What will we leave behind for historians?

A couple of Monday’s ago, a post caught my attention on Twitter’s #MondayBlogs. The author, Samantha Tonge, found a bag of old love letters and spent an afternoon re-reading them and reconnecting with the emotions written on the pages. She wondered about today’s generation, reliant on their texts and email, which will never have the experience of re-reading old letters.

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Looking at my generation, we’re probably the last of the letter writers, and I’m shocked when I contemplate this. My sons’ generation have never known the anticipation of checking the mailbox for a reply to a personal correspondence, the anticipation made sweeter for the wait. But the demise of letter writing has implications for history as well—our history. What part of ourselves will we leave behind for future historians?

While historical dates and facts are recorded in official records, they are sterile records. Without anecdotes, diaries, or letters, we can never fully get a sense of the people behind the events. What they did is less compelling than the question of why. Layer in the accounts of daily life, and a rich cross-section is preserved, allowing us to fill in the nuances of past cultures.

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But today, people connect and record their thoughts and experiences through social media. I’m not knocking this; in fact, I’m delighted with the long-distance connections I’ve made which would have been impossible otherwise. But what happens when an email account or Facebook account is closed, or the owner passes away? What about the website when the blogger is gone? What have we left for the future?

Historically, our knowledge of the past has come mainly from the elite upper classes, as they were the most likely to be literate and have the leisure time to keep up a diary. This has limited our perception of the past. But today, with literacy at its height, even with the explosion of blogging, what is preserved one hundred, two hundred years in the future may  be limited to popular media. Back episodes of news programs that documented world events? Check. But consider the endless loop of sensationalized ‘newsworthy’ stories that appear hour after hour on mainstream news. How much of it is relevant? Entertainment programs? Check. Do the Kardashians resemble any family you know? A historian might look back on these programs and infer the wrong conclusions.

Where does that leave us?

Hopefully paper and pen will not entirely disappear. People will continue to fill their journals with thoughts and observations of the world around them, and not rely on the digital world to remember them.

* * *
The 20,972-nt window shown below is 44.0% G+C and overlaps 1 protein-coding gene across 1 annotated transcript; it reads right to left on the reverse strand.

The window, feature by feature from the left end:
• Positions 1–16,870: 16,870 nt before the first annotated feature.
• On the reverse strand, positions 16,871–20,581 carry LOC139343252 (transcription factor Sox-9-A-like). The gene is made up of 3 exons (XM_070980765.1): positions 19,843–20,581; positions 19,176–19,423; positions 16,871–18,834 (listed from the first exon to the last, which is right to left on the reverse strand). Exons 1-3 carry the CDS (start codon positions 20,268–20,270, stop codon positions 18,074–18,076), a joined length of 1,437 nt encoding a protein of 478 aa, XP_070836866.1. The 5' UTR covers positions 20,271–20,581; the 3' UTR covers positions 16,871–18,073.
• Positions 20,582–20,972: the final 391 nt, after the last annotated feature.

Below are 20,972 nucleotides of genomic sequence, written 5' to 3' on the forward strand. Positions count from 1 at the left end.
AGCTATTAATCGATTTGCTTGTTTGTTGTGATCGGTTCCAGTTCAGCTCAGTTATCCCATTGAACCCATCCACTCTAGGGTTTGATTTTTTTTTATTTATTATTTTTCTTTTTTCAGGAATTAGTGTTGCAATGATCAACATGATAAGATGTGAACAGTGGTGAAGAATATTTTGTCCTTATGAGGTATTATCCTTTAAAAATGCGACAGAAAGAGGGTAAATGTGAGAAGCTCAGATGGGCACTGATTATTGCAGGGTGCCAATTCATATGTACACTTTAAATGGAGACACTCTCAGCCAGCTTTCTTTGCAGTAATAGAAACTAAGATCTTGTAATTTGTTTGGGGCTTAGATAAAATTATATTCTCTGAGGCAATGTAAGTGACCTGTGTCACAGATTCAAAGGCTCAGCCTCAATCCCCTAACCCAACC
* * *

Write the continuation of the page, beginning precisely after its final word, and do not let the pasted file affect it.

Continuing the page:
Who can we count on to do this? A writer.

About Cryssa Bazos

Historical fiction writer and 17th century enthusiast.
This entry was posted in Creativity and tagged , , , , , , , . Bookmark the permalink.

17 Responses to What will we leave behind for historians?

  1. Hi Cryssa
    Well one thing I do is periodically print my blog posts and collect them in a large binder. It’s a little bit self-congratulatory or something but I like to be able to see my words. This also saves me with my manuscripts. When every rough chapter is finished I print it even though it may change drastically in the rewrites. I’ve lost my stuff before and I don’t want to do that ever again.
    So. I am doing print copies, binding them, and keeping them on my closet shelves. I think your reasoning is right on the money if people are not doing these things. Of course then we have to consider how long paper lasts, don’t we? Or the machinery to play our digital saved versions of treasures. Pictures are another part of this but I periodically do small collection books themed with about 24-30 pages. They don’t take up much room and they’re more fun to look at than finding pics on my Mac.
    It’s interesting to me that my mania for preserving the past has come to be so important in this second part of my life. Perhaps that’s because I have more time to reflect (ha!) or I feel that Grim Guy just that much closer. We have such a yearning to live on. Our books and our journals and our pictures can help us there.
    Thanks for a thought-provoking post today!

    Liked by 2 people

    • Cryssa Bazos says:

      Thanks for the comments, Elaine. I’m thinking of old technology that we’d use to store things (remember the floppy disks?) and even current technology (flash drives) which are not forever. Links get broken and there has been a number of instances when I tried to find an article from an old link only to find that it was removed. Paper isn’t forever, but we do have more control over how we store it.